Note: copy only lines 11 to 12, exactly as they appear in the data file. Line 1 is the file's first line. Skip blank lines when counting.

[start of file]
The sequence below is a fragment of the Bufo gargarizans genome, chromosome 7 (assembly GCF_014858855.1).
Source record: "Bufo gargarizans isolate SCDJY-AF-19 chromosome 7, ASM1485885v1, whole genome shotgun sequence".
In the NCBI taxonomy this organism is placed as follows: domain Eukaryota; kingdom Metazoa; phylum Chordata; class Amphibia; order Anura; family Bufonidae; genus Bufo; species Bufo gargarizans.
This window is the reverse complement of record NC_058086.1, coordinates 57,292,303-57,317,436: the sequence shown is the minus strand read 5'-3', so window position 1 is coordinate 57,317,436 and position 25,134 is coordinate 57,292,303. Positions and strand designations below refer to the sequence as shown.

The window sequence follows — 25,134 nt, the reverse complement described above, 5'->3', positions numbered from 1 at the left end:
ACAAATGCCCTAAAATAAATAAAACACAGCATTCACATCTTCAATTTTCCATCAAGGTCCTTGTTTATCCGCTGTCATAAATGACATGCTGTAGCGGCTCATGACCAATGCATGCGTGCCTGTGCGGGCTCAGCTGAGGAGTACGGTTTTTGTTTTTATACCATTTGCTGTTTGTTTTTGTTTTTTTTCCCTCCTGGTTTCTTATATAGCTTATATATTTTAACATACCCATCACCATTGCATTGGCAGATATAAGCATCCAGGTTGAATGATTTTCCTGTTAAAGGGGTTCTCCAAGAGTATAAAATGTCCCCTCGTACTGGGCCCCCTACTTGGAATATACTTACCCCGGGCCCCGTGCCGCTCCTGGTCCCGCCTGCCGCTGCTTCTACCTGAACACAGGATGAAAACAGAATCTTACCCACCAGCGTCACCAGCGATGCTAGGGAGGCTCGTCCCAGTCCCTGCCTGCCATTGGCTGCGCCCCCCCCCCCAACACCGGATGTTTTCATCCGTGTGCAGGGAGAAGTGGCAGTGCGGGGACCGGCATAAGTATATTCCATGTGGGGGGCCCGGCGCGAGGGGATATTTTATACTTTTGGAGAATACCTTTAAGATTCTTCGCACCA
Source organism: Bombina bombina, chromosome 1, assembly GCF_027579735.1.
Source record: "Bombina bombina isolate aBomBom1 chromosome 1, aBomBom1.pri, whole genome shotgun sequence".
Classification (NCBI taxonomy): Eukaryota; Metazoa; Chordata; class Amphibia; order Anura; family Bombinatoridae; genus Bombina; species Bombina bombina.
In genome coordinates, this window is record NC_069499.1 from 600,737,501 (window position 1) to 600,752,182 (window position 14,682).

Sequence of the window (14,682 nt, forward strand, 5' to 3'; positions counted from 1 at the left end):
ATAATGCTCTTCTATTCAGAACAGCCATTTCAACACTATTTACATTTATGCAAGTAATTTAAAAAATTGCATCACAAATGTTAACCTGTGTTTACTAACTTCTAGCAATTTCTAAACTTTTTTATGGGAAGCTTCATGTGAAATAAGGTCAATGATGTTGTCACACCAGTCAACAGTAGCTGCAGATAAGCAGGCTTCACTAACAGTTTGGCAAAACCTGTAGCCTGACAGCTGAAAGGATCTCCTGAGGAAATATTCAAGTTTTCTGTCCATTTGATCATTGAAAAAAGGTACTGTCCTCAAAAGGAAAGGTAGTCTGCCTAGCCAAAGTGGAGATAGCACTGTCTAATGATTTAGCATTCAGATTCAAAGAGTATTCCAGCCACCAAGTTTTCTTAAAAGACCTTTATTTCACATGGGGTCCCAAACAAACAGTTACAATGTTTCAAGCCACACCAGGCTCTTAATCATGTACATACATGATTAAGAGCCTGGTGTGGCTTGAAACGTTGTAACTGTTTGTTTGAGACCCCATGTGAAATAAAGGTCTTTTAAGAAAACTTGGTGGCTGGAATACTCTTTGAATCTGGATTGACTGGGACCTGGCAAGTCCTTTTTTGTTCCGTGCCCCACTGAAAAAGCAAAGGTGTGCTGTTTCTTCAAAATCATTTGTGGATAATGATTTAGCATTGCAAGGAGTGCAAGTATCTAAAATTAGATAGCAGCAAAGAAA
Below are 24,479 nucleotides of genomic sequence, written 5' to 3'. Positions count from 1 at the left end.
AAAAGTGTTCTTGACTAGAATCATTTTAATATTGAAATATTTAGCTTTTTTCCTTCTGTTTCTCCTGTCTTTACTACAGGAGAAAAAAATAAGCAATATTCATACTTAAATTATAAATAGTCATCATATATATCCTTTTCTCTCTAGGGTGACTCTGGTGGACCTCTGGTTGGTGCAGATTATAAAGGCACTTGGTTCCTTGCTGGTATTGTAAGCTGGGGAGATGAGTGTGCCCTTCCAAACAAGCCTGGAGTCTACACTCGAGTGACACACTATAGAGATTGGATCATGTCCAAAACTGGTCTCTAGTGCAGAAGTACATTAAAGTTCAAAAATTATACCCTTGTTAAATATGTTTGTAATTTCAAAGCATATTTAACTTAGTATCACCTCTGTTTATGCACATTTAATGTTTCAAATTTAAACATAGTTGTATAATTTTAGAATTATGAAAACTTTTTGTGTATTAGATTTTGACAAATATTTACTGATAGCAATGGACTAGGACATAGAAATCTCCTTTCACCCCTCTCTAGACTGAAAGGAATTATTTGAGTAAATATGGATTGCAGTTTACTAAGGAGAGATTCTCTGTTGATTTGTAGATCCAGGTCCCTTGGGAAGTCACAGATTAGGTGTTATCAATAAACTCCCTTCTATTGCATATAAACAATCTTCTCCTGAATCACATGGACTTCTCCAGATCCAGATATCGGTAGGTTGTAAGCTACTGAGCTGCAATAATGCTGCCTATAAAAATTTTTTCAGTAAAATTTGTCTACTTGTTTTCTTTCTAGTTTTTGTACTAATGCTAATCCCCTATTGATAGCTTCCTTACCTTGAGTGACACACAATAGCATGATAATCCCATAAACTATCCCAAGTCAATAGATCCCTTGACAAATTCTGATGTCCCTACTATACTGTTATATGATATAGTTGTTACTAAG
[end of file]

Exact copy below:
Sequence of the window (14,682 nt, forward strand, 5' to 3'; positions counted from 1 at the left end):
ATAATGCTCTTCTATTCAGAACAGCCATTTCAACACTATTTACATTTATGCAAGTAATTTAAAAAATTGCATCACAAATGTTAACCTGTGTTTACTAACTTCTAGCAATTTCTAAACTTTTTTATGGGAAGCTTCATGTGAAATAAGGTCAATGATGTTGTCACACCAGTCAACAGTAGCTGCAGATAAGCAGGCTTCACTAACAGTTTGGCAAAACCTGTAGCCTGACAGCTGAAAGGATCTCCTGAGGAAATATTCAAGTTTTCTGTCCATTTGATCATTGAAAAAAGGTACTGTCCTCAAAAGGAAAGGTAGTCTGCCTAGCCAAAGTGGAGATAGCACTGTCTAATGATTTAGCATTCAGATTCAAAGAGTATTCCAGCCACCAAGTTTTCTTAAAAGACCTTTATTTCACATGGGGTCCCAAACAAACAGTTACAATGTTTCAAGCCACACCAGGCTCTTAATCATGTACATACATGATTAAGAGCCTGGTGTGGCTTGAAACGTTGTAACTGTTTGTTTGAGACCCCATGTGAAATAAAGGTCTTTTAAGAAAACTTGGTGGCTGGAATACTCTTTGAATCTGGATTGACTGGGACCTGGCAAGTCCTTTTTTGTTCCGTGCCCCACTGAAAAAGCAAAGGTGTGCTGTTTCTTCAAAATCATTTGTGGATAATGATTTAGCATTGCAAGGAGTGCAAGTATCTAAAATTAGATAGCAGCAAAGAAA